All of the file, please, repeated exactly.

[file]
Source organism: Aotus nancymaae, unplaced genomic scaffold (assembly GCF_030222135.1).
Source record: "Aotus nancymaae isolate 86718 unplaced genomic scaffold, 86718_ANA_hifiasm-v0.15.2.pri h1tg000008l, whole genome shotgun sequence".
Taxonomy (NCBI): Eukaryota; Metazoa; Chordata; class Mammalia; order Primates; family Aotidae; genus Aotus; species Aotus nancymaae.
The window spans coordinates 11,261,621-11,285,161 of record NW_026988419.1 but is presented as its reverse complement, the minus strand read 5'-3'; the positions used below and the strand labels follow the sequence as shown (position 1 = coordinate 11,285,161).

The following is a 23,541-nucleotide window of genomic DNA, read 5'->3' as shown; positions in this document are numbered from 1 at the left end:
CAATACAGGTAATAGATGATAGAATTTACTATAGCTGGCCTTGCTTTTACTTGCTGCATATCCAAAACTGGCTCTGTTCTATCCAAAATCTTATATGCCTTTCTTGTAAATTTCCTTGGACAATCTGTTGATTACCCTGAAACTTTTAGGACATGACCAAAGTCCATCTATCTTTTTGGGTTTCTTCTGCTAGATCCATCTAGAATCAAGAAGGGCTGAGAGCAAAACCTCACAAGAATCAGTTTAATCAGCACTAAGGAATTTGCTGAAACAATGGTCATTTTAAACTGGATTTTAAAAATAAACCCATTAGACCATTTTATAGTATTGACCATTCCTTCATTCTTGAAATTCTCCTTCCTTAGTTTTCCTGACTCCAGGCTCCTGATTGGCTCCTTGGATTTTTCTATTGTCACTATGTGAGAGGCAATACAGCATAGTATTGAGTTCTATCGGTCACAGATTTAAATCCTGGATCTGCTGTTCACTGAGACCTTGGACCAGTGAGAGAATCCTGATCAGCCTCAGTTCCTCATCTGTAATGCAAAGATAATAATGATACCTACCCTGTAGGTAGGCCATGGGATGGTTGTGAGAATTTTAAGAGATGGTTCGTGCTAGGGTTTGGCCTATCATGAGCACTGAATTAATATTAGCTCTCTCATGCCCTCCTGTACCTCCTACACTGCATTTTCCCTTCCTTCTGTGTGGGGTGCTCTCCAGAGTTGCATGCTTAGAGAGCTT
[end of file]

Source organism: Aotus nancymaae, unplaced genomic scaffold (assembly GCF_030222135.1).
Source record: "Aotus nancymaae isolate 86718 unplaced genomic scaffold, 86718_ANA_hifiasm-v0.15.2.pri h1tg000008l, whole genome shotgun sequence".
Taxonomy (NCBI): Eukaryota; Metazoa; Chordata; class Mammalia; order Primates; family Aotidae; genus Aotus; species Aotus nancymaae.
The window spans coordinates 11,261,621-11,285,161 of record NW_026988419.1 but is presented as its reverse complement, the minus strand read 5'-3'; the positions used below and the strand labels follow the sequence as shown (position 1 = coordinate 11,285,161).

The following is a 23,541-nucleotide window of genomic DNA, read 5'->3' as shown; positions in this document are numbered from 1 at the left end:
CAATACAGGTAATAGATGATAGAATTTACTATAGCTGGCCTTGCTTTTACTTGCTGCATATCCAAAACTGGCTCTGTTCTATCCAAAATCTTATATGCCTTTCTTGTAAATTTCCTTGGACAATCTGTTGATTACCCTGAAACTTTTAGGACATGACCAAAGTCCATCTATCTTTTTGGGTTTCTTCTGCTAGATCCATCTAGAATCAAGAAGGGCTGAGAGCAAAACCTCACAAGAATCAGTTTAATCAGCACTAAGGAATTTGCTGAAACAATGGTCATTTTAAACTGGATTTTAAAAATAAACCCATTAGACCATTTTATAGTATTGACCATTCCTTCATTCTTGAAATTCTCCTTCCTTAGTTTTCCTGACTCCAGGCTCCTGATTGGCTCCTTGGATTTTTCTATTGTCACTATGTGAGAGGCAATACAGCATAGTATTGAGTTCTATCGGTCACAGATTTAAATCCTGGATCTGCTGTTCACTGAGACCTTGGACCAGTGAGAGAATCCTGATCAGCCTCAGTTCCTCATCTGTAATGCAAAGATAATAATGATACCTACCCTGTAGGTAGGCCATGGGATGGTTGTGAGAATTTTAAGAGATGGTTCGTGCTAGGGTTTGGCCTATCATGAGCACTGAATTAATATTAGCTCTCTCATGCCCTCCTGTACCTCCTACACTGCATTTTCCCTTCCTTCTGTGTGGGGTGCTCTCCAGAGTTGCATGCTTAGAGAGCTT